WOODLAND — Yolo County supervisors expressed support Tuesday for a recommendation to privatize the county’s animal services program through formation of a joint powers authority.
The proposal comes from a report by the Animal Protection League, which was commissioned by Yolo County’s Local Agency Formation Commission to see if animal services — including adoptions, rescues and licensing — could be provided in a more efficient, cost-effective way.
The report, which found that privatization could reduce both costs in the long run as well as euthanasia rates, will be presented to city councils throughout the county over the next few weeks.
Currently, the Yolo County Sheriff’s Department runs the animal shelter in Woodland and provides animal services for the cities of Davis, West Sacramento, Winters and Woodland, as well as the UC Davis campus and unincorporated areas of the county. The program is supported through contracts with partner cities and licensing fees.
But animal welfare activists have long contended that the Woodland shelter euthanizes far too many animals, with estimates of close to 30 percent of all dogs brought to the shelter and nearly 70 percent of cats being euthanized.
The Yolo County Pet Animal Welfare Society has called for a separation of animal services from the Sheriff’s Department and a countywide commitment to a 90 percent live release rate.
On Tuesday, Tammie Murrell, a former deputy police chief in Stockton and one of the authors of the report, told supervisors that while “Yolo County Animal Services is doing a really good job with the resources they have … as part of the Sheriff’s Department, animal services competes with other public safety concerns. Coming from law enforcement, I certainly understand that.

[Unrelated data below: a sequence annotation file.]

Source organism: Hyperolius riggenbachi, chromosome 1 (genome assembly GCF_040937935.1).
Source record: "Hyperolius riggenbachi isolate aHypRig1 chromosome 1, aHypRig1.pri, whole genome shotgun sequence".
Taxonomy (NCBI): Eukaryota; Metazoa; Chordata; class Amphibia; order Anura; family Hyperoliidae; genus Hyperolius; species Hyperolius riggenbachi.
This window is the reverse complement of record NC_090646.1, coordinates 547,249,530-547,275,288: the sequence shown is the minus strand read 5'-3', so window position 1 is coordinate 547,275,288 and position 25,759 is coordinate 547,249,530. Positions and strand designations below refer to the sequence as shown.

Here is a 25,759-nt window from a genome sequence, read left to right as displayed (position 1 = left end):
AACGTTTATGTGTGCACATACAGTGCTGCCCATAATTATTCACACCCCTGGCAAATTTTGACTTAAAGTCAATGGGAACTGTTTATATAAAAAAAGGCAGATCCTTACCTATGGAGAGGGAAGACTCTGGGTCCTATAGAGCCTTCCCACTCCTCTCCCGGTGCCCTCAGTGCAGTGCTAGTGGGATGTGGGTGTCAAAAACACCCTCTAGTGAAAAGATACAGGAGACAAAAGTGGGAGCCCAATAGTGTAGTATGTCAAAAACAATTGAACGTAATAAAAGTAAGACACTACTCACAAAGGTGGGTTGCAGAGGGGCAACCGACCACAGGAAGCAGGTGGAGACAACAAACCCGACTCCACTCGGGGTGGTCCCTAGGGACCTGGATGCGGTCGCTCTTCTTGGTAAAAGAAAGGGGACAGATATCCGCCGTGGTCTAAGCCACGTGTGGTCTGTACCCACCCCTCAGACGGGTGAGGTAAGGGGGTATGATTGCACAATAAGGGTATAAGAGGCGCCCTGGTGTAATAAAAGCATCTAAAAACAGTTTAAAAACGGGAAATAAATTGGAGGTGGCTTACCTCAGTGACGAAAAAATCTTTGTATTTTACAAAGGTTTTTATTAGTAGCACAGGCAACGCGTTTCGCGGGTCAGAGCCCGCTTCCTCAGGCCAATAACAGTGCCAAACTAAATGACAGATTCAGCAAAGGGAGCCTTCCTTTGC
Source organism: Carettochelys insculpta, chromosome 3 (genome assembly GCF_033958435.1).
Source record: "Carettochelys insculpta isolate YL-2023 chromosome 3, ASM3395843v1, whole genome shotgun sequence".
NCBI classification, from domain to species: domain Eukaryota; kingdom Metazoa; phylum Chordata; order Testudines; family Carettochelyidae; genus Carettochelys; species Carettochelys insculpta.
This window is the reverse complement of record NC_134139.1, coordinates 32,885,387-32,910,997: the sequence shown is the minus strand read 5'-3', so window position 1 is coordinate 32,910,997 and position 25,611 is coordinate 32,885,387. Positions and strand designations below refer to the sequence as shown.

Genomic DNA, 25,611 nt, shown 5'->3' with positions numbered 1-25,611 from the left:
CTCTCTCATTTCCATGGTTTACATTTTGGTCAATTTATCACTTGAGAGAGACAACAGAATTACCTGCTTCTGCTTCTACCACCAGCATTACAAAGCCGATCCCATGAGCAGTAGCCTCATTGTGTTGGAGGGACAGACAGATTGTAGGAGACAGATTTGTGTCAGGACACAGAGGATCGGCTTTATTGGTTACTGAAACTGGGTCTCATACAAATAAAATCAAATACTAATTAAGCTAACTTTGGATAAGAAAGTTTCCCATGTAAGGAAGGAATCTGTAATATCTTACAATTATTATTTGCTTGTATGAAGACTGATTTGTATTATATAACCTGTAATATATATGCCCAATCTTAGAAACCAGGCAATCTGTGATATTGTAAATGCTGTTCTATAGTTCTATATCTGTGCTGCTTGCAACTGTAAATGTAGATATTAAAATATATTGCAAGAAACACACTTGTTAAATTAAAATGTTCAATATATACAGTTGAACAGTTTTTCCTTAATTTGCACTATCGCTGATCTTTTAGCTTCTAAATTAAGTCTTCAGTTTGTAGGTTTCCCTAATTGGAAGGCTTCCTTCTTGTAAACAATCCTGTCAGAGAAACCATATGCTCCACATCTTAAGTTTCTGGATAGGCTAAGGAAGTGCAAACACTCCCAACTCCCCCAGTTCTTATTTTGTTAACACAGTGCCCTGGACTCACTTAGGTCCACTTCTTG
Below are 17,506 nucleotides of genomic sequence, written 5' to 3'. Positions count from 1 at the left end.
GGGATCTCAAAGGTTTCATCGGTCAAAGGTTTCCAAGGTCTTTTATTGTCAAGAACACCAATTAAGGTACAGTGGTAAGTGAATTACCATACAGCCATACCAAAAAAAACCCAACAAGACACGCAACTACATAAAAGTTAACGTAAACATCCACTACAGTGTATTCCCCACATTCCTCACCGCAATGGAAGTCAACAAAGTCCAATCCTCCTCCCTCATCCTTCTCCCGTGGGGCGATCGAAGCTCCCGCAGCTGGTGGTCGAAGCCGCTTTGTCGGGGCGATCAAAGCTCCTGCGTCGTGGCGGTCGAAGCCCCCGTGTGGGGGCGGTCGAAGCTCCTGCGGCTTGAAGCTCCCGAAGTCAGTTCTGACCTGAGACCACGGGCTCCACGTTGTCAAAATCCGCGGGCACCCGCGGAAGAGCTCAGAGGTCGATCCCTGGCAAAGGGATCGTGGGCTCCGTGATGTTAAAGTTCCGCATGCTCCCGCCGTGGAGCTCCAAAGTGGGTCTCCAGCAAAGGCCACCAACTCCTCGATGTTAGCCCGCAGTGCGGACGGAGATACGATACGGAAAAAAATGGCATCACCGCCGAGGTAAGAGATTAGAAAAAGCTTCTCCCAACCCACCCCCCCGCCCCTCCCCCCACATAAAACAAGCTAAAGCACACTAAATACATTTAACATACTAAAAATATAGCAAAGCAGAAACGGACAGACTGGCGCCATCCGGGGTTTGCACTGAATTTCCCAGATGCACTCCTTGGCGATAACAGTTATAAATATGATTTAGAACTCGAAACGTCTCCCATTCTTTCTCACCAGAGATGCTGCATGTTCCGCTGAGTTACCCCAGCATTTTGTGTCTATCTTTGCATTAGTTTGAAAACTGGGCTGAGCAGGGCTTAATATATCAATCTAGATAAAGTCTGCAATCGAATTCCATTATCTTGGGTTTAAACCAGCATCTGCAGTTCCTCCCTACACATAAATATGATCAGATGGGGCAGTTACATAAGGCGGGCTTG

“What’s needed is an organization whose primary function is animal welfare,” she said, adding that formation of a joint powers authority would be the way to go.
Other recommendations in the report included the creation of a licensing unit that aggressively pursues compliance; establishing a low-cost spay/neuter program; increasing education and outreach and building a new animal shelter.
“There are a lot of good things in this report that I’m very excited about and interested in pursuing,” said Supervisor Don Saylor of Davis. “This is a very good step for us.”
He sounded a note of caution as well, though, noting that “there is a proliferation of joint powers authorities right now and we do need to be mindful of how those work. Appropriate oversight is going to be very important.”
Also of concern to supervisors was how the transition would be made.
“How do we deal with the employee issues?” asked Supervisor Matt Rexroad of Woodland.
County Administrator Patrick Blacklock said his office had met and would continue to meet with Sheriff’s Department staff to work out how a transition from department employees to private shelter staff would happen.
Blacklock said after all of LAFCO’s member cities have been briefed on the recommendations in the report, “we will work on the next steps.”
However it is done, Supervisor Jim Provenza of Davis stressed the importance of action.
“I can’t live with a kill rate of 50 percent or anything that is short of the best possible survival rate,” he said. “We have a moral obligation to not be in the business of killing dogs and cats.”
Provenza added that he has concerns about some of the report’s recommendations, including the sustainability of relying on private donors and volunteers to keep a nongovernment shelter running, but said, “I have confidence that it can work. The will is out there (and) it’s our obligation to do this.”
— Reach Anne Ternus-Bellamy at firstname.lastname@example.org or 530-753-4163. Follow her on Twitter at @ATernusBellamy